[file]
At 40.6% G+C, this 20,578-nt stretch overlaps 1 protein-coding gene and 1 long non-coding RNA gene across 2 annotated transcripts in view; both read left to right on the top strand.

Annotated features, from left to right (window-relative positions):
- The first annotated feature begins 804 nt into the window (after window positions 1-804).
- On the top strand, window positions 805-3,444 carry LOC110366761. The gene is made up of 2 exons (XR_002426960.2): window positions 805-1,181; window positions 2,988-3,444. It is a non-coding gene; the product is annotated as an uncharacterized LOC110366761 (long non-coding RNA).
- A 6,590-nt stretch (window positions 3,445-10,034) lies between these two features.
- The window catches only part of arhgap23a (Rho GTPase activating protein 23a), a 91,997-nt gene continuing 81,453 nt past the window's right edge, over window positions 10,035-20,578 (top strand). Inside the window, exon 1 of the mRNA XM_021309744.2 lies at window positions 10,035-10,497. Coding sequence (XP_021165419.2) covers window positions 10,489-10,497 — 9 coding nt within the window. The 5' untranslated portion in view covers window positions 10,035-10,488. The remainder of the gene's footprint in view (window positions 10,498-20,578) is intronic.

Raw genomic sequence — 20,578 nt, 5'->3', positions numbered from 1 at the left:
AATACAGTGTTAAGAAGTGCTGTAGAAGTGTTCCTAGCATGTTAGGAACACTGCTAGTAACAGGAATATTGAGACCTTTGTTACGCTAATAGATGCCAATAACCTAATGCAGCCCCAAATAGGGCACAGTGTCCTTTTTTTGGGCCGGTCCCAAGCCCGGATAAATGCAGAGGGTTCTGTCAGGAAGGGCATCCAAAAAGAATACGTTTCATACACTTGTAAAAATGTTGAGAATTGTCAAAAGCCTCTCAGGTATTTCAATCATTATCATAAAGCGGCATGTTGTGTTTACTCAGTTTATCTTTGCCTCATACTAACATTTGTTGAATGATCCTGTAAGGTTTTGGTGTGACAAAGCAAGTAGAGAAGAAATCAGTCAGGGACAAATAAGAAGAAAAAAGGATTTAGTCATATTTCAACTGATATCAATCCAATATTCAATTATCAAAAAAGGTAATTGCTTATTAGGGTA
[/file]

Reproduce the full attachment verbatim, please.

At 40.6% G+C, this 20,578-nt stretch overlaps 1 protein-coding gene and 1 long non-coding RNA gene across 2 annotated transcripts in view; both read left to right on the top strand.

Annotated features, from left to right (window-relative positions):
- The first annotated feature begins 804 nt into the window (after window positions 1-804).
- On the top strand, window positions 805-3,444 carry LOC110366761. The gene is made up of 2 exons (XR_002426960.2): window positions 805-1,181; window positions 2,988-3,444. It is a non-coding gene; the product is annotated as an uncharacterized LOC110366761 (long non-coding RNA).
- A 6,590-nt stretch (window positions 3,445-10,034) lies between these two features.
- The window catches only part of arhgap23a (Rho GTPase activating protein 23a), a 91,997-nt gene continuing 81,453 nt past the window's right edge, over window positions 10,035-20,578 (top strand). Inside the window, exon 1 of the mRNA XM_021309744.2 lies at window positions 10,035-10,497. Coding sequence (XP_021165419.2) covers window positions 10,489-10,497 — 9 coding nt within the window. The 5' untranslated portion in view covers window positions 10,035-10,488. The remainder of the gene's footprint in view (window positions 10,498-20,578) is intronic.

Raw genomic sequence — 20,578 nt, 5'->3', positions numbered from 1 at the left:
AATACAGTGTTAAGAAGTGCTGTAGAAGTGTTCCTAGCATGTTAGGAACACTGCTAGTAACAGGAATATTGAGACCTTTGTTACGCTAATAGATGCCAATAACCTAATGCAGCCCCAAATAGGGCACAGTGTCCTTTTTTTGGGCCGGTCCCAAGCCCGGATAAATGCAGAGGGTTCTGTCAGGAAGGGCATCCAAAAAGAATACGTTTCATACACTTGTAAAAATGTTGAGAATTGTCAAAAGCCTCTCAGGTATTTCAATCATTATCATAAAGCGGCATGTTGTGTTTACTCAGTTTATCTTTGCCTCATACTAACATTTGTTGAATGATCCTGTAAGGTTTTGGTGTGACAAAGCAAGTAGAGAAGAAATCAGTCAGGGACAAATAAGAAGAAAAAAGGATTTAGTCATATTTCAACTGATATCAATCCAATATTCAATTATCAAAAAAGGTAATTGCTTATTAGGGTA